An agency associated with the World Bank will finance installation of solar and hydropower systems, and support related transmission and distribution infrastructure, to provide more electricity to areas of West Africa.
The World Bank Group’s International Development Association (IDA) is investing $311 million into the Regional Emergency Solar Power Intervention Project (RESPITE), an initiative designed to benefit new and existing electricity customers across West Africa. The project’s focus is to improve the pace of grid connections for renewable energy, and strengthen the regional power grid.
The World Bank in a late December report said the West African region has one of the lowest rates of electricity access, and some of the highest electricity costs, on the African continent. Higher oil prices have contributed to financial problems for West African power companies, with oil used as a main fuel to produce power. The World Bank said the RESPITE program is the group’s response to the ongoing power crisis in West Africa, and will support the deployment of renewable energy installations.
Grant for Regional Power Trading
The RESPITE program includes a $20 million grant to support future regional power trading, along with improving the institutional and technical systems of the West African Power Pool (WAPP).
IDA as part of the initiative will finance the installation of 106 MW of photovoltaic solar power with energy storage. It also will support another 41 MW of hydropower generation capacity. The nations of Togo, Sierra Leone, Liberia, and Chad also will benefit from upgrades to the regional electricity transmission and distribution grid.
Rhonda Jordan-Antoine, leader of the RESPITE program for the World Bank, said the program will bring “substantial benefits” for the region, and support new energy solutions.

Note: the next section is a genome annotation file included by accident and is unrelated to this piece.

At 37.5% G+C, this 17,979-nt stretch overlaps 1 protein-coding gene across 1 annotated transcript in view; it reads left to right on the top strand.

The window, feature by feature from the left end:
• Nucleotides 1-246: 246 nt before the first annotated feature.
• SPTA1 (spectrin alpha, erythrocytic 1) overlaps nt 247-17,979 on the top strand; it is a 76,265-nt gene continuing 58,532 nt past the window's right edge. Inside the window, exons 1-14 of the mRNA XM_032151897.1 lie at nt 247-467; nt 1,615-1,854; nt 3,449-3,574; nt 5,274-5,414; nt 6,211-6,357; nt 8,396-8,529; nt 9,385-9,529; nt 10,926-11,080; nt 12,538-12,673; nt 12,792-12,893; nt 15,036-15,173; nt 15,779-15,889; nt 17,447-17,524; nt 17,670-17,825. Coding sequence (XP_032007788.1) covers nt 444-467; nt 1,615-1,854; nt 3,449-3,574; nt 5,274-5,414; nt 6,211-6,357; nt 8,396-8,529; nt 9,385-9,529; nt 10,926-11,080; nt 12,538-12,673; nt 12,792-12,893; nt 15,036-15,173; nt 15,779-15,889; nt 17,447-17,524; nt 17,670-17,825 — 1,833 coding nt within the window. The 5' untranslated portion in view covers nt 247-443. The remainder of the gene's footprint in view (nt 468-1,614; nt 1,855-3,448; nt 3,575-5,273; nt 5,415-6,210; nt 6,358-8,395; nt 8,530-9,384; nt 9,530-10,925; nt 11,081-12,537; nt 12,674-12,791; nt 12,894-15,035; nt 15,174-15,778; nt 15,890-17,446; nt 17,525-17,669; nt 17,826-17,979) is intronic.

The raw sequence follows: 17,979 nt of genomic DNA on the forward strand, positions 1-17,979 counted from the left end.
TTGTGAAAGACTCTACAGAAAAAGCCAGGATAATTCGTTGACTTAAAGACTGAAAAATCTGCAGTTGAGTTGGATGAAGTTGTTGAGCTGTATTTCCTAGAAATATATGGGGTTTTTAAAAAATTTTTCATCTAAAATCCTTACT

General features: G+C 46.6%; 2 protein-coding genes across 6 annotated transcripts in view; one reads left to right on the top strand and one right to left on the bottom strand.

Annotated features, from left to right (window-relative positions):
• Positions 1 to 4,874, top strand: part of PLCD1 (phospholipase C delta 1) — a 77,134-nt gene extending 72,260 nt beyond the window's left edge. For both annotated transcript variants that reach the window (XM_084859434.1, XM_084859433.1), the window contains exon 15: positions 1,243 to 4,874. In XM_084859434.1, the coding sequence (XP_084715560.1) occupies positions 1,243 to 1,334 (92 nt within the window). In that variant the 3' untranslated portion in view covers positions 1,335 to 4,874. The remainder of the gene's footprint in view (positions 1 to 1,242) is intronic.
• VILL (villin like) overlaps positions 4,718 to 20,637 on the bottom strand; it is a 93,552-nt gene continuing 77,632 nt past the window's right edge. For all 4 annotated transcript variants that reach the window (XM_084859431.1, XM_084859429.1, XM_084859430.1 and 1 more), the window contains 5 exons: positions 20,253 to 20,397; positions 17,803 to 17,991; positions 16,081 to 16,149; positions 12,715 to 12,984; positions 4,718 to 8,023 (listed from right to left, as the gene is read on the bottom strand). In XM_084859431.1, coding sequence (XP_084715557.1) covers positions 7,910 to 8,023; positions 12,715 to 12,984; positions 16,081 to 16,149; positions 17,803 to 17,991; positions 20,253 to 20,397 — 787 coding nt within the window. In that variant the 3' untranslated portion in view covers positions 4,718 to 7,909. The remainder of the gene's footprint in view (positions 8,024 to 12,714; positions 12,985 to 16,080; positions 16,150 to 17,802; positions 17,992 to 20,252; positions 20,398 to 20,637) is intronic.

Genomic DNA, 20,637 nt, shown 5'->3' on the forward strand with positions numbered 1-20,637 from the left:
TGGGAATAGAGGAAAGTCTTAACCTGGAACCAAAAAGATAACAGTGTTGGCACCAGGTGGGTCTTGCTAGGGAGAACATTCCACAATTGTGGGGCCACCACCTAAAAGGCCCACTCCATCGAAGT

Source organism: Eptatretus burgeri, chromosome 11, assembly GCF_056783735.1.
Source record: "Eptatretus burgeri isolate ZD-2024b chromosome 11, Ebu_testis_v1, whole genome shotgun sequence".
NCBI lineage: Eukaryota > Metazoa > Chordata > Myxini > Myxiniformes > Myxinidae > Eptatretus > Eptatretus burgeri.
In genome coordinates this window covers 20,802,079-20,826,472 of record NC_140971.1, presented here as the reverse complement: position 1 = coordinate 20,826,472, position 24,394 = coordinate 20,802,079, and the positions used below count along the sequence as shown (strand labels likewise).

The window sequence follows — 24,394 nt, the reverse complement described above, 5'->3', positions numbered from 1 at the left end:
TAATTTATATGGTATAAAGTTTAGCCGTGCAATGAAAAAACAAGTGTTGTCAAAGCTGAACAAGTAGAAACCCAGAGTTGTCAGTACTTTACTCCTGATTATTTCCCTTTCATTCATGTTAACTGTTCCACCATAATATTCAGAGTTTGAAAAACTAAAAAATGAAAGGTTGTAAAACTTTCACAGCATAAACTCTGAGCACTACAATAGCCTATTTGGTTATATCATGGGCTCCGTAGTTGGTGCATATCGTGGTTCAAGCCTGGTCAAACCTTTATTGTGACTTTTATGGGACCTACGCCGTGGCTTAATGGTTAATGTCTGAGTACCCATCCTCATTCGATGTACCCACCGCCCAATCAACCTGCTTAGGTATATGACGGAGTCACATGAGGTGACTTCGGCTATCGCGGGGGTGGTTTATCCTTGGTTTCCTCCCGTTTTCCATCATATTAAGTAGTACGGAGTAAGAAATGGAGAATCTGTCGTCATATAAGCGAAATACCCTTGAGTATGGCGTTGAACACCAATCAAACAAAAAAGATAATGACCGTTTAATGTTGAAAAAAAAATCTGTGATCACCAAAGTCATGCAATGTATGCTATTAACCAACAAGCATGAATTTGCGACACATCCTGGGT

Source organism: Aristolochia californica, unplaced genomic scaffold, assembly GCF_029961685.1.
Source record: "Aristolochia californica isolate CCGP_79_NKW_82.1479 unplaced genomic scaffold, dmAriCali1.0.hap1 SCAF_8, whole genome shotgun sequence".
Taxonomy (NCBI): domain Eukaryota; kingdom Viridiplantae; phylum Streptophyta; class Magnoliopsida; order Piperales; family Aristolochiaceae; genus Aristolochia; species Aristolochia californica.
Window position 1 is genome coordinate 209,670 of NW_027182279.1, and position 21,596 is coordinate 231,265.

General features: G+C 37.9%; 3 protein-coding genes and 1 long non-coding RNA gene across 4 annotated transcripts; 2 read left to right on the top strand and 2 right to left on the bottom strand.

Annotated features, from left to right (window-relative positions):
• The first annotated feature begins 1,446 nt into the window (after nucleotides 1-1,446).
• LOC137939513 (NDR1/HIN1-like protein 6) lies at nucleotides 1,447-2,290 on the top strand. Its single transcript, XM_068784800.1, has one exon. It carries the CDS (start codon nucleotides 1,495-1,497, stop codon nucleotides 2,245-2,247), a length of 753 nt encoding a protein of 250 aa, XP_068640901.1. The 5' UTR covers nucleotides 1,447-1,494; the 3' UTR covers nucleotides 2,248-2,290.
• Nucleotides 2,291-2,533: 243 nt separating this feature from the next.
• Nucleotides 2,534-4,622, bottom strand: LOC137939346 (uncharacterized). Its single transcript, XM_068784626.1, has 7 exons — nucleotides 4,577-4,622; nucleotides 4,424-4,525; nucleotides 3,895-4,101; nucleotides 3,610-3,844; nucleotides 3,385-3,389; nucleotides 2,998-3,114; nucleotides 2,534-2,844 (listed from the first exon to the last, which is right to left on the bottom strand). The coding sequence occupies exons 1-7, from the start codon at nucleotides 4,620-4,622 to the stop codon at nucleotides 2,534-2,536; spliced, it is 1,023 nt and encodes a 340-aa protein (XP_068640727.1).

“Solutions supported by the new project are manyfold and have substantial benefits for the countries and the region. Among others, it will provide fiscal space for countries to address food crisis resulting from the war in Ukraine, initiate development of competitively tendered grid-connected clean energy to alleviate current power supply crisis, positively address climate change by helping countries to move away from expensive and polluting fuels, and help synchronize the WAPP network to enhance regional integration in the energy sector,” said Jordan-Antoine.
Regional Integration Efforts
Boutheina Guermazi, World Bank Director for Regional Integration for Sub-Saharan Africa, said that in addition to improving the reliability of electricity supply in those four countries, the project’s regional approach will enhance the potential of power trading in West Africa.
“RESPITE provides benefits that spill over country boundaries and complements existing regional integration efforts in the energy sector involving all member states of the Economic Community of West African States (ECOWAS)”, said Guermazi. “It provides economies of scale, increases potential for regional trade through investments in transmission and generation infrastructure to integrate the markets physically, and develops regional public good by facilitating knowledge sharing and capacity building.”
The IDA is the World Bank’s fund to support the world’s poorest nations. The program, established in 1960, provides grants and low- to zero-interest loans for projects and programs that boost economic growth, reduce poverty, and improve the quality of life in those counties. The association is among the largest sources of assistance for the world’s 76 poorest countries, 39 of which are in Africa, according to the World Bank, which said that since its inception the IDA has supported development work in 113 countries.
—Darrell Proctor is a senior associate editor for POWER (@POWERmagazine).